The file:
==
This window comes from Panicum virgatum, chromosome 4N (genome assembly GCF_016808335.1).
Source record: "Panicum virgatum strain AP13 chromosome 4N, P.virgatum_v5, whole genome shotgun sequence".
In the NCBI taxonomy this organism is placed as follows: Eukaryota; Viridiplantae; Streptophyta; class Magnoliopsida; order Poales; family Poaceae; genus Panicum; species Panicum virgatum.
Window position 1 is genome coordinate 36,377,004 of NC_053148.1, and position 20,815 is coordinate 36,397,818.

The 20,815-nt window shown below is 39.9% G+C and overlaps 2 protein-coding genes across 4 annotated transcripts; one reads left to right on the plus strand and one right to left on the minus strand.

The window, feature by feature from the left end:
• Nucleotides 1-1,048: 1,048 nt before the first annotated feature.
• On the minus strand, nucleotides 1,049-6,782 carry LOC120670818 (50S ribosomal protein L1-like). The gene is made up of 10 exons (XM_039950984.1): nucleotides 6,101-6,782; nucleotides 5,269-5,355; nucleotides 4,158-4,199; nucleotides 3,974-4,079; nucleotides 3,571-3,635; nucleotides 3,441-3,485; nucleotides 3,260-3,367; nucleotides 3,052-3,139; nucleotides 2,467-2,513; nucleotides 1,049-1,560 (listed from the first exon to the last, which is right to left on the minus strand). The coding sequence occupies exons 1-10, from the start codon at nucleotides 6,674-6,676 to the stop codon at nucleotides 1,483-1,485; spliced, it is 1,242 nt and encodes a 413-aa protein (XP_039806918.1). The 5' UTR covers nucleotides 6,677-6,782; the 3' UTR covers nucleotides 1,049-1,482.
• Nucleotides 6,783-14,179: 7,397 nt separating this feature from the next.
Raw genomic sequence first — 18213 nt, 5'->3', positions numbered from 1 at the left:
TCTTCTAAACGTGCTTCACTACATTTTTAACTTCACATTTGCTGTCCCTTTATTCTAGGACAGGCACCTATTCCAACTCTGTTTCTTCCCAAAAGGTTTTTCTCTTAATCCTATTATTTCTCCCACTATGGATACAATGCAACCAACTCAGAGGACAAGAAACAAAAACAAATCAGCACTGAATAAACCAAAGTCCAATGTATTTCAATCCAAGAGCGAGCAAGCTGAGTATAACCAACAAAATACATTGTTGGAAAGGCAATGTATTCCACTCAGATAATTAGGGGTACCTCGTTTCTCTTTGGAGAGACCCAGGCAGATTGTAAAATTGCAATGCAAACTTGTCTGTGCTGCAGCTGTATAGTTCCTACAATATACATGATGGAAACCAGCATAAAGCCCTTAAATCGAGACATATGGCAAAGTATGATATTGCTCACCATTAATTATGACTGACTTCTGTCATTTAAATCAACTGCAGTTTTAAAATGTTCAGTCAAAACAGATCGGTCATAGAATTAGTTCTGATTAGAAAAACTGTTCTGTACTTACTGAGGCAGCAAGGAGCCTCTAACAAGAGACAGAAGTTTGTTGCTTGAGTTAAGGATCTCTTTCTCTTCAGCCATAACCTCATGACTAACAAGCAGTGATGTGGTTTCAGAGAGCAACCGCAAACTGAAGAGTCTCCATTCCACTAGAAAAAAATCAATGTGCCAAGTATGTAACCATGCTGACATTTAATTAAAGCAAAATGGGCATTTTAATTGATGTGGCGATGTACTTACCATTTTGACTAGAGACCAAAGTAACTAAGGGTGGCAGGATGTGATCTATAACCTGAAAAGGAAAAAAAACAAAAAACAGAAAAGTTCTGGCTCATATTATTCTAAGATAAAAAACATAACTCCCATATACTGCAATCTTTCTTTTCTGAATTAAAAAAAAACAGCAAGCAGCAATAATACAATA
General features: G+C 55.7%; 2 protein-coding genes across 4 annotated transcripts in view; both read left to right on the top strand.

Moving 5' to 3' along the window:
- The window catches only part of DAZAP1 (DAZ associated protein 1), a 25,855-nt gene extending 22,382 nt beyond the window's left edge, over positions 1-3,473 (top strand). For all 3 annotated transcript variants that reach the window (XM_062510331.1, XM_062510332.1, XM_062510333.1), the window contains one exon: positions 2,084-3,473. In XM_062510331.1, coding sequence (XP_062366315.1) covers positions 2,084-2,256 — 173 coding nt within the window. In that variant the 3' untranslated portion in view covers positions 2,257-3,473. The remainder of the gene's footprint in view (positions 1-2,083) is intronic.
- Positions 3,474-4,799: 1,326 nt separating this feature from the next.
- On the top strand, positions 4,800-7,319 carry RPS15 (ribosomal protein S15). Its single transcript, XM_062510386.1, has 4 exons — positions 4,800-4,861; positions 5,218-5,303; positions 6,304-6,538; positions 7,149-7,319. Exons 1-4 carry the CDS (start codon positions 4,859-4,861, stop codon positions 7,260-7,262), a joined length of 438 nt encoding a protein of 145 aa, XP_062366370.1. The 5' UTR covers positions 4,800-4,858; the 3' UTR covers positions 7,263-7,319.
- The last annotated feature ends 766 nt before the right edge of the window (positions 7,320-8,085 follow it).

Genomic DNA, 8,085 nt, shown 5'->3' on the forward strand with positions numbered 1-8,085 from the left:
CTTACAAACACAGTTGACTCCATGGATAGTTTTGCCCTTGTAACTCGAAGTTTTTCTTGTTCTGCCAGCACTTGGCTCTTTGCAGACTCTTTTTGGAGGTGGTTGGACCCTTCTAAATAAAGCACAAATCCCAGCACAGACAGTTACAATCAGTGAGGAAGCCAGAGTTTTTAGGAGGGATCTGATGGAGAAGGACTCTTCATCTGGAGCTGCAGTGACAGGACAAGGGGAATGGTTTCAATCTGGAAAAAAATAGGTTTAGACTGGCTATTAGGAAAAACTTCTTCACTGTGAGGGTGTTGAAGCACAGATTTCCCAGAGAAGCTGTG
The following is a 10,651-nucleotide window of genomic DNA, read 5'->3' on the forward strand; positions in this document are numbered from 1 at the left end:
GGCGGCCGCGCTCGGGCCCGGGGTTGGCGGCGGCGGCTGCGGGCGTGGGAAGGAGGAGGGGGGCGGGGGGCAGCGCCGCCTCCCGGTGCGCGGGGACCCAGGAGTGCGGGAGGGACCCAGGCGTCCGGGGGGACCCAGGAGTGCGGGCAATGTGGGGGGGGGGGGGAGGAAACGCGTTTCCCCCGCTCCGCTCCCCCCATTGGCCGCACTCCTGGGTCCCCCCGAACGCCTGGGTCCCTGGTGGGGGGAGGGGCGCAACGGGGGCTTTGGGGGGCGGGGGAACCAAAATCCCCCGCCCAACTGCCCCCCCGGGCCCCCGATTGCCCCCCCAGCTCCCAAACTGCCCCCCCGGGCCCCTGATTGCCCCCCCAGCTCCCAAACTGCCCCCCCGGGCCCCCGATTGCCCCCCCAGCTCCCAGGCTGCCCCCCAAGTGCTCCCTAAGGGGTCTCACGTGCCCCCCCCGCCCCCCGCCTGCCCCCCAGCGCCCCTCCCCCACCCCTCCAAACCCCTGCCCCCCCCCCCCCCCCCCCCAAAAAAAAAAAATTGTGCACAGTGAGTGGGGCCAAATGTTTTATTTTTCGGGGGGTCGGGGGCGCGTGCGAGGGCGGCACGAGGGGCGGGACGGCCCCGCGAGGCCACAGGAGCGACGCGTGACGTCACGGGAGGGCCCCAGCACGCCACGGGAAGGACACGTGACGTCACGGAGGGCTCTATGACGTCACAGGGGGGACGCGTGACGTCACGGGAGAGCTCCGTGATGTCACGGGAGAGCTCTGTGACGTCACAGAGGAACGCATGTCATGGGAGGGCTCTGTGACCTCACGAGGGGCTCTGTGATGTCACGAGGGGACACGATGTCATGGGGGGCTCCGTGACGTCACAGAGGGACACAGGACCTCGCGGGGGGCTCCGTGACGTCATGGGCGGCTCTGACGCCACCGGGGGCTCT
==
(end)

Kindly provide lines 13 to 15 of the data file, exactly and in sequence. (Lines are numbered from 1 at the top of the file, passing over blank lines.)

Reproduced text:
Moving 5' to 3' along the window:
- The window catches only part of DAZAP1 (DAZ associated protein 1), a 25,855-nt gene extending 22,382 nt beyond the window's left edge, over positions 1-3,473 (top strand). For all 3 annotated transcript variants that reach the window (XM_062510331.1, XM_062510332.1, XM_062510333.1), the window contains one exon: positions 2,084-3,473. In XM_062510331.1, coding sequence (XP_062366315.1) covers positions 2,084-2,256 — 173 coding nt within the window. In that variant the 3' untranslated portion in view covers positions 2,257-3,473. The remainder of the gene's footprint in view (positions 1-2,083) is intronic.
- Positions 3,474-4,799: 1,326 nt separating this feature from the next.